Why diaspora issues are best left to the centre
The second Loka Kerala Sabha, held in Thiruvananthapuram at the beginning of January 2020 ended up raising several issues affecting the management of overseas Indians.
The consensus among political parties on their welfare was broken and there arose another point of contention between Kerala and the central governments.
The welfare of the overseas Indians can be ensured only if there is close cooperation between the state and the centre. The subject is within the jurisdiction of the Ministry of External Affairs, which was not represented in the Sabha.
The wheel set off by Prime Minister Narendra Modi by inviting the states to be involved in formulating and implementing foreign policy has come full circle when a major congregation of overseas Indians was held in Kerala without the participation of the central government, whose responsibility it is to take care of the diaspora.
What is more, the Minister of State of External Affairs called it a “gigantic hoax.” The opposition parties in Kerala boycotted the conference on the plea that the conference was a sheer waste of money when the state was under financial constraints.
A couple of years ago, chief minister Pinarayi Vijayan had staged a kind of mild coup by getting several Indian prisoners released by direct intervention with the ruler of Sharjah. There was thunderous silence in New Delhi, but no one protested.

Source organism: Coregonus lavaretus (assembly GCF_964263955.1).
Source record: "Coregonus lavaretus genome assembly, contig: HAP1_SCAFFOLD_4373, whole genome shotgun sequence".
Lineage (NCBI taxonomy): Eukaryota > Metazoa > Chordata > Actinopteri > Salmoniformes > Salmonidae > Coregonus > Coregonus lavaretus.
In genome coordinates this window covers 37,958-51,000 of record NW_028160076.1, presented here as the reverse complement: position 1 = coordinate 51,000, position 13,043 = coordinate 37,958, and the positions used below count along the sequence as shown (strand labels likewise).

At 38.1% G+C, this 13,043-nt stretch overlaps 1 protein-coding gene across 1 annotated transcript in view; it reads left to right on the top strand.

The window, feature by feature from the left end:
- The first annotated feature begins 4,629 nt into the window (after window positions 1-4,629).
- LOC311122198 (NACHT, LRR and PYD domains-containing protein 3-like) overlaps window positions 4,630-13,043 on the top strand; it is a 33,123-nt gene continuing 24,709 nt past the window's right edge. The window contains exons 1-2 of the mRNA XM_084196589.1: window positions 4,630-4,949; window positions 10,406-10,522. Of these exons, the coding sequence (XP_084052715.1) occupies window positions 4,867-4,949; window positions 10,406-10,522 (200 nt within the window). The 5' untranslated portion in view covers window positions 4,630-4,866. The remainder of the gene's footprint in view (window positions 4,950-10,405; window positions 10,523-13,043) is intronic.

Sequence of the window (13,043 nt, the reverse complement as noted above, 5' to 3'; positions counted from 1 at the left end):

Subsequently, Kerala was not permitted to receive a cash grant from the UAE (United Arab Emirates) at the time of the floods in 2018 because of a premature announcement by the chief minister.
Further, Kerala was not given permission to send its ministers on a mission to several countries to seek relief funds. The chief minister was allowed to visit the UAE, but there are no details available of the funds received.
And now, by a conspiracy of circumstances, Kerala held a major diaspora conference without the participation of the government of India. Though the minister and the minister of state for External Affairs were invited, there were no prior consultations with the nodal ministry.
A major negative fallout of the Loka Kerala Sabha (LKS) 2020 was that the unanimity among the political parties on the importance of the welfare of overseas Indians has been eroded.
Successive governments have vied with each other to provide facilities to them like the Pravasi Bharatiya Divas, Pravasi Samman and various welfare measures, particularly in the Gulf.
State governments too had set up institutions and chipped in with their own schemes. All these will turn into partisan political exercises in the future.
Another setback is the confusion it may have created in the host countries about the respective responsibilities of the centre and the states for overseas Indians.
Apart from their dire need for Indian workers, there is also a political element in these countries taking such a large number of Indians and the improving relations of India with the Gulf countries has been a helpful factor for the Indian communities in these countries.
They will hesitate to deal with the state governments because they have no role in the overall political and economic relationship.
If Kerala or any other state decides to set up parallel bodies for the welfare of Indians abroad, they will have to open offices in these countries, because the embassies will not involve themselves in programmes not endorsed by the ministry of External Affairs.
At the time of the UPA government, the Ministry of Overseas Indian Affairs (MOIA) had found it difficult to get cooperation from our missions abroad because they were functioning under the Ministry of External Affairs (MEA).